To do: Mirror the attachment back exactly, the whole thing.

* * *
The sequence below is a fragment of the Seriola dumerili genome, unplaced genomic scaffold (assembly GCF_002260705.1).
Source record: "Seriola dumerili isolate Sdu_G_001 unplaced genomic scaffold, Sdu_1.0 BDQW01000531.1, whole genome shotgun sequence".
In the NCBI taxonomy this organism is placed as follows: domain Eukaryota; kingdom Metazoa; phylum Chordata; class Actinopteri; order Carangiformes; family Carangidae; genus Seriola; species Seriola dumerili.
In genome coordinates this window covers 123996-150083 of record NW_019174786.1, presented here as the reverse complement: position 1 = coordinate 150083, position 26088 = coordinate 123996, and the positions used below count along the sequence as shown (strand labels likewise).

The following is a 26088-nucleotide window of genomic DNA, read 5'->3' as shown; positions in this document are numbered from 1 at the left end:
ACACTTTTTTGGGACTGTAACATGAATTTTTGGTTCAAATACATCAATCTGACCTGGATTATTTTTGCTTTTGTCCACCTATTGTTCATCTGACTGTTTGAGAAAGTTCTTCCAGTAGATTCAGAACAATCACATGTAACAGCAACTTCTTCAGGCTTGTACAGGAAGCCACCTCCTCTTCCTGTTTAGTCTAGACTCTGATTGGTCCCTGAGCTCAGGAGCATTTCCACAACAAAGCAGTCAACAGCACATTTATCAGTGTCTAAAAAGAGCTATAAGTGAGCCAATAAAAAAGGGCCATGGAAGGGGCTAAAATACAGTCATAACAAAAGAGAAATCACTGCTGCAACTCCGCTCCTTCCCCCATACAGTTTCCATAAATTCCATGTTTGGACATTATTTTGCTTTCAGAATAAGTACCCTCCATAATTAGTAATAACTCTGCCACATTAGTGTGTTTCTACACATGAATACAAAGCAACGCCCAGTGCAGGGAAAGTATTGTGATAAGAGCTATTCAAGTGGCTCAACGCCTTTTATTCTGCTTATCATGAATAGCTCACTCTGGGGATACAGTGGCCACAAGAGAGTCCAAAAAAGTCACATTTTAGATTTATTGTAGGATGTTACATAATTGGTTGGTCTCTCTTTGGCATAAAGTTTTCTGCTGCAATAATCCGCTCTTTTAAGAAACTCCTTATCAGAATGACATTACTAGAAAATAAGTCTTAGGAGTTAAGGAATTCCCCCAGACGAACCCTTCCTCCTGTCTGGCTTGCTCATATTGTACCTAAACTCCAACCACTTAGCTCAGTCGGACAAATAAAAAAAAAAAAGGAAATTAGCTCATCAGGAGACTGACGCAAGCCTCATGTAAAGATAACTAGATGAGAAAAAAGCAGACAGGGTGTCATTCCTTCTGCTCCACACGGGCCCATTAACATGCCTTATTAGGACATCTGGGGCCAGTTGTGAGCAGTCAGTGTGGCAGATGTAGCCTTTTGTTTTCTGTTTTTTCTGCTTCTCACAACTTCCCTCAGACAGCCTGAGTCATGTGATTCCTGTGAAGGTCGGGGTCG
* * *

The sequence below is a fragment of the Seriola dumerili genome, unplaced genomic scaffold (assembly GCF_002260705.1).
Source record: "Seriola dumerili isolate Sdu_G_001 unplaced genomic scaffold, Sdu_1.0 BDQW01000531.1, whole genome shotgun sequence".
In the NCBI taxonomy this organism is placed as follows: domain Eukaryota; kingdom Metazoa; phylum Chordata; class Actinopteri; order Carangiformes; family Carangidae; genus Seriola; species Seriola dumerili.
In genome coordinates this window covers 123996-150083 of record NW_019174786.1, presented here as the reverse complement: position 1 = coordinate 150083, position 26088 = coordinate 123996, and the positions used below count along the sequence as shown (strand labels likewise).

The following is a 26088-nucleotide window of genomic DNA, read 5'->3' as shown; positions in this document are numbered from 1 at the left end:
ACACTTTTTTGGGACTGTAACATGAATTTTTGGTTCAAATACATCAATCTGACCTGGATTATTTTTGCTTTTGTCCACCTATTGTTCATCTGACTGTTTGAGAAAGTTCTTCCAGTAGATTCAGAACAATCACATGTAACAGCAACTTCTTCAGGCTTGTACAGGAAGCCACCTCCTCTTCCTGTTTAGTCTAGACTCTGATTGGTCCCTGAGCTCAGGAGCATTTCCACAACAAAGCAGTCAACAGCACATTTATCAGTGTCTAAAAAGAGCTATAAGTGAGCCAATAAAAAAGGGCCATGGAAGGGGCTAAAATACAGTCATAACAAAAGAGAAATCACTGCTGCAACTCCGCTCCTTCCCCCATACAGTTTCCATAAATTCCATGTTTGGACATTATTTTGCTTTCAGAATAAGTACCCTCCATAATTAGTAATAACTCTGCCACATTAGTGTGTTTCTACACATGAATACAAAGCAACGCCCAGTGCAGGGAAAGTATTGTGATAAGAGCTATTCAAGTGGCTCAACGCCTTTTATTCTGCTTATCATGAATAGCTCACTCTGGGGATACAGTGGCCACAAGAGAGTCCAAAAAAGTCACATTTTAGATTTATTGTAGGATGTTACATAATTGGTTGGTCTCTCTTTGGCATAAAGTTTTCTGCTGCAATAATCCGCTCTTTTAAGAAACTCCTTATCAGAATGACATTACTAGAAAATAAGTCTTAGGAGTTAAGGAATTCCCCCAGACGAACCCTTCCTCCTGTCTGGCTTGCTCATATTGTACCTAAACTCCAACCACTTAGCTCAGTCGGACAAATAAAAAAAAAAAAGGAAATTAGCTCATCAGGAGACTGACGCAAGCCTCATGTAAAGATAACTAGATGAGAAAAAAGCAGACAGGGTGTCATTCCTTCTGCTCCACACGGGCCCATTAACATGCCTTATTAGGACATCTGGGGCCAGTTGTGAGCAGTCAGTGTGGCAGATGTAGCCTTTTGTTTTCTGTTTTTTCTGCTTCTCACAACTTCCCTCAGACAGCCTGAGTCATGTGATTCCTGTGAAGGTCGGGGTCG